Dine in Style at 3 Designer Restaurants in Manhattan


In New York City, popular designers are never too far from reach. In addition to the luxury boutiques lining Fifth Avenue, household names like Giorgio Armani and Ralph Lauren have branched out into other industries beyond apparel and accessories, particularly the culinary world. While runway shows are notoriously exclusive, these designer restaurants are more accessible for devoted customers.

As more and more designers are looking to New York to expand their reach from fashion to food, don’t be surprised if you find the name on the label of your outfit matching that of your dinner destination.


The Polo Bar


New to the scene, The Polo Bar opened in January on 55th Street, next to Ralph Lauren’s flagship store, which already houses Ralph’s Coffee. Inspired by traditional New York restaurants and the designer’s affinity for dining with family and friends, The Polo Bar ambience is best described as comfortable luxury, with a brass-topped bar and grand wooden staircase serving as focal points.

Everything from the wood paneling, saddle leather banquettes and equestrian-themed artwork—including a Henry Koehler polo match-inspired mural on the building’s exterior—to the extensive menu of classic American fare is curated by Lauren and his team. Even the waitstaff wears custom Ralph Lauren gray flannel trousers, leather wingtips and silk repp ties. (A dress code for guests requires smart elegant attire.)

Taking cues from Lauren’s personal favorites, dishes include a kale Caesar salad, crabcakes, corned beef sandwiches, steaks and the signature Polo Bar Burger. After-dinner indulgences come in the form of homemade ice cream made with the brand’s custom coffee blend or classic cocktails.



Giorgio Armani was among the first brands to take the leap in the clothing-meets-culinary movement. A hospitality heavy-hitter for more than 20 years, Armani’s portfolio of bars and restaurants are dispersed throughout the world, including one in Manhattan.

The somewhat hidden Armani/Ristorante sits atop the flagship store on Fifth Avenue. While Armani is known for flashy designs, the restaurant is more inconspicuous; unless you know it’s there, it’s possible to miss it completely. Fortunately, the restaurant stays open late, even after the store closes.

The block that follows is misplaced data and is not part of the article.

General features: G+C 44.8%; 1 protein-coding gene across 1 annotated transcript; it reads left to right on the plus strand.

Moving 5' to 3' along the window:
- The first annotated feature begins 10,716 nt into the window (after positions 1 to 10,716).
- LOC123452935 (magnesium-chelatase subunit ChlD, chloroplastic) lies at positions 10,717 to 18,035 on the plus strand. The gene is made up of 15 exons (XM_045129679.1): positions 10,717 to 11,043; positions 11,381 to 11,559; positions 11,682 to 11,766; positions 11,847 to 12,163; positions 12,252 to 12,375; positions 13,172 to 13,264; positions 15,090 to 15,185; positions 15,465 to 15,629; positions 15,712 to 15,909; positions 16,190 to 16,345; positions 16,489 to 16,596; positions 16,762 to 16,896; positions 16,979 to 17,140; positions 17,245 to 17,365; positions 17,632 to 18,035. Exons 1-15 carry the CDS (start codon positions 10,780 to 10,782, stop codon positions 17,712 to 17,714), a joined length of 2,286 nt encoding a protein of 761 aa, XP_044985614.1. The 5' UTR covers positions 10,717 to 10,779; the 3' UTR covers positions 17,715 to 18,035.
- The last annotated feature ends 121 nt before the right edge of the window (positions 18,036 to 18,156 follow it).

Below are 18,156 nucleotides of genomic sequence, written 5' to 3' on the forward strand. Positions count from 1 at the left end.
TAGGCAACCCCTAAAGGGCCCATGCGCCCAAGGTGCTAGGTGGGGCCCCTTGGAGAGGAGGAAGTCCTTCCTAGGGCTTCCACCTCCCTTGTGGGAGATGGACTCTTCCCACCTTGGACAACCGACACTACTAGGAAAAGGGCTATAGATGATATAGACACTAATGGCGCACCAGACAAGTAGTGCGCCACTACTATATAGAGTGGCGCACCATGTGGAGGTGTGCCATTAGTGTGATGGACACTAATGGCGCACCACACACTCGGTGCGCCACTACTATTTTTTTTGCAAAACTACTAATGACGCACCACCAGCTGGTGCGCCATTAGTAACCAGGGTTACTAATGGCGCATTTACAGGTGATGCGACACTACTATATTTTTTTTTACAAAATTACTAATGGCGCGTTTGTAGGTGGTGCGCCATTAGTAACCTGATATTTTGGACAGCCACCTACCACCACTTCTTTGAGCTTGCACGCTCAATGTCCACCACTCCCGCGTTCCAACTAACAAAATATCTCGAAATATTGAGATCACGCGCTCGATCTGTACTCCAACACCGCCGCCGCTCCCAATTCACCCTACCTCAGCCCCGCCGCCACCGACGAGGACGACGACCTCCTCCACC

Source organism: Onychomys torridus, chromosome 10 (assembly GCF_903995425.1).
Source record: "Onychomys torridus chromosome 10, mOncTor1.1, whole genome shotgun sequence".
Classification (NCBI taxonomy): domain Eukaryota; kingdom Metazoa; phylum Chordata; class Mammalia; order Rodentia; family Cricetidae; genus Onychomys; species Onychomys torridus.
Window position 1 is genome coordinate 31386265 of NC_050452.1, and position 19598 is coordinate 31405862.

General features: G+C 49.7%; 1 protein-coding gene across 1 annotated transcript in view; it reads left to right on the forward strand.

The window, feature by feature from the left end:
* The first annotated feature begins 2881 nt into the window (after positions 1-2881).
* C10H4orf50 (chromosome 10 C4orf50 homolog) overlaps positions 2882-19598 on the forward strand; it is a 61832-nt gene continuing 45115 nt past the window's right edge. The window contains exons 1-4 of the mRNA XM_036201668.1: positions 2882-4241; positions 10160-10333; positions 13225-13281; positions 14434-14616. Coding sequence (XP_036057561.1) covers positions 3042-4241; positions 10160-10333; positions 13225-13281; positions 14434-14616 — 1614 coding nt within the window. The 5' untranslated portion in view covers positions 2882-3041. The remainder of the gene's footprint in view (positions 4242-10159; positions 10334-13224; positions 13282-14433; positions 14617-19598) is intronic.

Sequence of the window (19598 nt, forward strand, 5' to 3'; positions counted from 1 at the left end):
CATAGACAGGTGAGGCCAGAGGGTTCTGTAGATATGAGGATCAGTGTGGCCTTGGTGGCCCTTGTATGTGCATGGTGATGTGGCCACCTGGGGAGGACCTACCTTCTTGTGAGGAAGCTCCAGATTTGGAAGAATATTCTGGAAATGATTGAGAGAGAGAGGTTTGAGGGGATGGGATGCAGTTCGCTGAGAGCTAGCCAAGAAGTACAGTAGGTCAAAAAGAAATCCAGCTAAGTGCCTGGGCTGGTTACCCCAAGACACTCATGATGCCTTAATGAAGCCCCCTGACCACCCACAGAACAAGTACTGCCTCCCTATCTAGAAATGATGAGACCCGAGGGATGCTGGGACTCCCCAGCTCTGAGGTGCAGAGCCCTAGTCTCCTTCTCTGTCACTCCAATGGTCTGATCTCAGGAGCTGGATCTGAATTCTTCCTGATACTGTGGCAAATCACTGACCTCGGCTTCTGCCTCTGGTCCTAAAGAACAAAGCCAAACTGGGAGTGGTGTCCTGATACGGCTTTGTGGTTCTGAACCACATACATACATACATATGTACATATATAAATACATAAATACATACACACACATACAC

Once inside, floor-to-ceiling windows showcase picture-perfect views of Midtown Manhattan, while the primarily black-and-white color scheme is set against dim lighting. Curvy two-toned booths are slightly reminiscent of the 1970s but maintain a modern aesthetic, and the egg-shaped sofas help establish a cool yet chic environment. Just like Giorgio Armani himself, the space is effortlessly glamorous and sleek.

The chef perfects simple yet flavorful dishes, ranging from pork tenderloin with Swiss chard, pistachio and smoked beer jus to homemade ravioli and quail egg yolk with zucchini and black truffle. For a refreshing end to the meal, diners can opt for a light treat like coconut water sorbet.


Tommy Bahama Restaurant & Bar

Tommy Bahama NYC Marlin Bar Back Room

While the majority of Tommy Bahama restaurants are located in seaside destinations, the Manhattan location is housed in a historic building on Fifth Avenue. The space features shutters made from salvaged wood from the Coney Island Boardwalk as well as a vibrant mural from New York-based artist Julia Goldman.

The two-story flagship store keeps things casual on the ground floor, with a tropical-themed Marlin Bar serving barrel-aged rum and cocktails. Upstairs, the restaurant seats 150 and a private dining room accommodates groups of up to 40 people.

Tommy Bahama’s signature coconut shrimp and the ahi tuna tacos with Asian slaw and wasabi creme are among the most popular plates. Another standout on the menu are the blackened fish tacos with tomato relish, chipotle aioli, Asian slaw and lime sour cream. When it comes to libations, try sipping the Manhattan’s Best Mai Tai or the grapefruit basil martini. Both offer an escape to a tropical island before stepping back onto the streets of New York.


—Written by Megan Eileen McDonough